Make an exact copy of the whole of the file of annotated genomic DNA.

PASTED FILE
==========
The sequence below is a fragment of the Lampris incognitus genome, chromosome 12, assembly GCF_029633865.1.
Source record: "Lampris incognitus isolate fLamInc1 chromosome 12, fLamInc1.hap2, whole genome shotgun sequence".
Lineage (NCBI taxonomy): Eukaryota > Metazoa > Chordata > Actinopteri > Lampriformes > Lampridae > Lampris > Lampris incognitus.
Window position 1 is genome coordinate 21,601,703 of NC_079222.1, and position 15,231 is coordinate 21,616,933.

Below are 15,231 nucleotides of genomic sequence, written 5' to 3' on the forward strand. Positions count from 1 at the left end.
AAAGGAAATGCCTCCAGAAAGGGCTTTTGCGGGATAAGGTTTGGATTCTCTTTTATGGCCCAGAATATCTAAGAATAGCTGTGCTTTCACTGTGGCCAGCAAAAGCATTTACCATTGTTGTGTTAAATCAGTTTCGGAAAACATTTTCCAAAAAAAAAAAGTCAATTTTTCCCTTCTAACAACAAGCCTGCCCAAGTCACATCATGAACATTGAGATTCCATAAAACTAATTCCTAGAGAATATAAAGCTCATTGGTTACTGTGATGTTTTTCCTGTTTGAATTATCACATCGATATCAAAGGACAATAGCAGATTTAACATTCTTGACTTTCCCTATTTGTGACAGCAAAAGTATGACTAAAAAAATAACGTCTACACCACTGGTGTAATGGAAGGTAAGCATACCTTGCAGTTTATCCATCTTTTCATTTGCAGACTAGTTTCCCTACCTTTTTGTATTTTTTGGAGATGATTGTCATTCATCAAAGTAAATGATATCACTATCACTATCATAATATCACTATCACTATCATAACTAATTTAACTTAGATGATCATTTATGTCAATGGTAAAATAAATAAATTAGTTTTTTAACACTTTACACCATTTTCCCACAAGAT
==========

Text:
The sequence below is a fragment of the Lampris incognitus genome, chromosome 12, assembly GCF_029633865.1.
Source record: "Lampris incognitus isolate fLamInc1 chromosome 12, fLamInc1.hap2, whole genome shotgun sequence".
Lineage (NCBI taxonomy): Eukaryota > Metazoa > Chordata > Actinopteri > Lampriformes > Lampridae > Lampris > Lampris incognitus.
Window position 1 is genome coordinate 21,601,703 of NC_079222.1, and position 15,231 is coordinate 21,616,933.

Below are 15,231 nucleotides of genomic sequence, written 5' to 3' on the forward strand. Positions count from 1 at the left end.
AAAGGAAATGCCTCCAGAAAGGGCTTTTGCGGGATAAGGTTTGGATTCTCTTTTATGGCCCAGAATATCTAAGAATAGCTGTGCTTTCACTGTGGCCAGCAAAAGCATTTACCATTGTTGTGTTAAATCAGTTTCGGAAAACATTTTCCAAAAAAAAAAAGTCAATTTTTCCCTTCTAACAACAAGCCTGCCCAAGTCACATCATGAACATTGAGATTCCATAAAACTAATTCCTAGAGAATATAAAGCTCATTGGTTACTGTGATGTTTTTCCTGTTTGAATTATCACATCGATATCAAAGGACAATAGCAGATTTAACATTCTTGACTTTCCCTATTTGTGACAGCAAAAGTATGACTAAAAAAATAACGTCTACACCACTGGTGTAATGGAAGGTAAGCATACCTTGCAGTTTATCCATCTTTTCATTTGCAGACTAGTTTCCCTACCTTTTTGTATTTTTTGGAGATGATTGTCATTCATCAAAGTAAATGATATCACTATCACTATCATAATATCACTATCACTATCATAACTAATTTAACTTAGATGATCATTTATGTCAATGGTAAAATAAATAAATTAGTTTTTTAACACTTTACACCATTTTCCCACAAGAT